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How much should I plant?

How many of each of these seeds to plant? It depends on your family's tastes, and how much time and space you have. Also, the pepper seeds really should have been planted awhile ago; they're notoriously slow to germinate, so try to find transplants now. (Photo: Kathy Morrison)

Some guidelines for estimating a garden you'll eat

What to plant? That question is on the mind of every vegetable gardener right now.

Think before you buy seed – or dig. You’ll thank yourself later.

The UC Master Gardeners of Sacramento County have this advice:

“It is tempting to try growing a large variety of vegetables. A better approach might be to consider what you and your family like to eat.”

Poll your family members. Will they really eat a whole row of daikon radishes? What about okra? Or beets?

“Then consider the space that you have available,” add the master gardeners. “Plant only as large a garden as you can easily maintain, as there is a time commitment (thinning, weed and pest control, irrigation, fertilization). A smaller, properly tended garden will be more productive and satisfying than a larger garden receiving minimal attention.”

Right now, it seems like you may have all the gardening time in the world. But will that be true when life returns to relative normal?

Also consider how much your family will actually eat when those veggies are ready for harvest. Some crops – such as tomatoes – can be readily preserved. But lettuce? Those heads need to be eaten fresh, not frozen.

Garden Gate Magazine came up with a vegetable calculator with estimates per person and for a family of four. Find it here:

Some estimates seem pretty high (such as 24 lettuce plants per person), but that consumption depends on the size of the heads at harvest – and how much you like salad. Also, that lettuce harvest may be spaced year-round, not just one season.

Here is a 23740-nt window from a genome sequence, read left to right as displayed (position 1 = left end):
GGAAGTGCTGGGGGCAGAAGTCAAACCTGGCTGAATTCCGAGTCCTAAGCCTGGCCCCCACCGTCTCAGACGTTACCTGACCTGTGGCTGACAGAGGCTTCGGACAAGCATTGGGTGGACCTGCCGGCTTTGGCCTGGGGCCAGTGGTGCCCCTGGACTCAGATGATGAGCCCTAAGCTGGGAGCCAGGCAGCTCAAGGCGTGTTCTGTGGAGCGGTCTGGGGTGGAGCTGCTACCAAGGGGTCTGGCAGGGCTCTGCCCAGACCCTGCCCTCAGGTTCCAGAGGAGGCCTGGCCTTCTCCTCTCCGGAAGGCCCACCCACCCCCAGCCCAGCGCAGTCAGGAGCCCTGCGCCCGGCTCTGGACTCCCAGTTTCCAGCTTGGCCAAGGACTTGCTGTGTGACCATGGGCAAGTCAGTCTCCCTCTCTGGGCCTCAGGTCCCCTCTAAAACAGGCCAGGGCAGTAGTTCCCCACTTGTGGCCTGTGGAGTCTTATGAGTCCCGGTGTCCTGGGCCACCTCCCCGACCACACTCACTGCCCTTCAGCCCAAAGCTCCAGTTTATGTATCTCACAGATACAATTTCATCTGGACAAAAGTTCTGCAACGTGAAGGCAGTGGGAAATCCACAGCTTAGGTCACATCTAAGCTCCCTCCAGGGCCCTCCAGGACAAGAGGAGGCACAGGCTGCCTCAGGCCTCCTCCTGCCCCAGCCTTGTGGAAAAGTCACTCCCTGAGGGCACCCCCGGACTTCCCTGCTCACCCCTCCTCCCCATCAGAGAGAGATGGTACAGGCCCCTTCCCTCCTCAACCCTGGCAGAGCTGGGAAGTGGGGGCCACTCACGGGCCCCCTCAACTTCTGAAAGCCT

For summer favorites, here are estimates of how much to plant this month for two people:

Beans (bush) – 30 plants

Beans (runner) – 20 plants

Corn – 24 plants

Cucumbers – Two vines or bushes

Eggplant – Three plants

Melon – Two plants

Onions – 40 sets

Peppers – Six plants (mixed varieties)

Squash – Two plants

Tomatoes – Four plants

Zucchini – Two plants


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Garden Checklist for week of July 7

Take care of garden chores early in the morning, concentrating on watering. We’re still in survival mode until this heat wave breaks.

* Keep your vegetable garden watered, mulched and weeded. Water before 8 a.m. to conserve moisture.

* Prevent sunburn; provide temporary shade for tomatoes, peppers, eggplant, melons, squash and other crops with “sensitive” skin.

* Hold off on feeding plants until temperatures cool back down to “normal” range. That means daytime highs in the low to mid 90s.

* Don’t let tomatoes wilt or dry out completely. Give tomatoes a deep watering two to three times a week. Harvest vegetables promptly to encourage plants to produce more.

* Squash especially tends to grow rapidly in hot weather. Keep an eye on zucchini.

* Some weeds thrive in hot weather. Whack them before they go to seed.

* Pinch back chrysanthemums for bushy plants and more flowers in September.

* Harvest tomatoes, squash, peppers and eggplant. Prompt picking will help keep plants producing.

* Remove spent flowers from roses, daylilies and other bloomers as they finish flowering.

* Pinch off blooms from basil so the plant will grow more leaves.

* Cut back lavender after flowering to promote a second bloom.

* One good thing about hot days: Most lawns stop growing when temperatures top 95 degrees. Keep mower blades set on high.

* Once the weather cools down a little, it’s not too late to add a splash of color. Plant petunias, snapdragons, zinnias and marigolds.

* After the heat wave, plant corn, pumpkins, radishes, winter squash and sunflowers. Make sure the seeds stay hydrated.

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